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The Incident Command responding to pollution caused by Hurricane Irma is hard at work cleaning up after one of the most powerful storms in Florida’s history. Teams of responders from Tampa Bay to the Florida Keys, Miami, and up to Jacksonville are assessing vessels found to be damaged or sunken. These teams are looking for pollution as well as the potential for pollution. A leaking vessel is prioritized and immediately addressed.  

According to the U.S. Coast Guard, one of the partner agencies in the program, owners of displaced vessels who lack the resources to have their boat repaired, or if their vessel is determined to be beyond repair, may release ownership of their vessel through a waiver provided by the Florida Fish and Wildlife Conservation Commission. The waiver process can be initiated by contacting FWC through the Vessel Removal Hotline at 305-985-3744 and requesting to turn over a displaced vessel. An FWC representative will then contact the owner to explain the waiver process and facilitate the potential turnover of ownership.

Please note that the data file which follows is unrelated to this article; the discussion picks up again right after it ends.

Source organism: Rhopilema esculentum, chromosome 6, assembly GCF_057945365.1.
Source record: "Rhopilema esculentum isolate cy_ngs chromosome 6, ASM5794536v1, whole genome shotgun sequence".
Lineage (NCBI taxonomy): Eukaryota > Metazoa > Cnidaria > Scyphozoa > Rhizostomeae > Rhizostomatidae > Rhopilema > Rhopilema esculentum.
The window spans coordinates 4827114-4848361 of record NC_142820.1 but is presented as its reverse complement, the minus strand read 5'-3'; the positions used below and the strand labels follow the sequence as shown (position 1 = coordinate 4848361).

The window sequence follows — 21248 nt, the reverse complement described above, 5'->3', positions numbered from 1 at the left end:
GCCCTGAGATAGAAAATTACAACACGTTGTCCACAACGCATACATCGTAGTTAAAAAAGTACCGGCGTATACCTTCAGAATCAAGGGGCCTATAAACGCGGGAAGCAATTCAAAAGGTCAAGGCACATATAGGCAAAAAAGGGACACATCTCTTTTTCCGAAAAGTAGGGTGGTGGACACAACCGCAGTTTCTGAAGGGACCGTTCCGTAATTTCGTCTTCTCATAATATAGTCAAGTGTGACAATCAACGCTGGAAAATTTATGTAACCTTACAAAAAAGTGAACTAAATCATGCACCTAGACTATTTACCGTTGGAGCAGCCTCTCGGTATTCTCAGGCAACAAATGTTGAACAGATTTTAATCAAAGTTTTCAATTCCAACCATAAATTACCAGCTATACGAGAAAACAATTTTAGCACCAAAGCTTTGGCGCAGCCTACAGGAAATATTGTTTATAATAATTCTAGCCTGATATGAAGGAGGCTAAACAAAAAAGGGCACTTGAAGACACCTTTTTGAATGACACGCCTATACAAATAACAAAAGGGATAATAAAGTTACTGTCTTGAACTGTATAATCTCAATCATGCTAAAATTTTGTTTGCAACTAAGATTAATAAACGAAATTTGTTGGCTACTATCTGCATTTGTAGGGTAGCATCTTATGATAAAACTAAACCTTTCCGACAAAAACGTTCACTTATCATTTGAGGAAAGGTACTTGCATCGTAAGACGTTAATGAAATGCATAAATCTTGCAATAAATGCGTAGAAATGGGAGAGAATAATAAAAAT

A Coast Guard crewman posts an orange sticker on a vessel displaced by Hurricane Irma.

A Coast Guard crewman posts an orange sticker on a vessel displaced by Hurricane Irma.

FWC is storing some of these vessels at temporary facilities temporarily. According to the agency, vessels not recovered from a FWC temporary compound will be destroyed and disposed of. Time is of the essence: If you have a vessel being stored by FWC, you must contact FWC to make arrangements to remove and recover your vessel or if you no longer want your FWC stored vessel and wish to surrender your rights, title and all interest in the vessel and its contents, please contact 888-404-3922 and provide the duty officer the case number for your vessel. The case number for 385 stored vessels can be found here.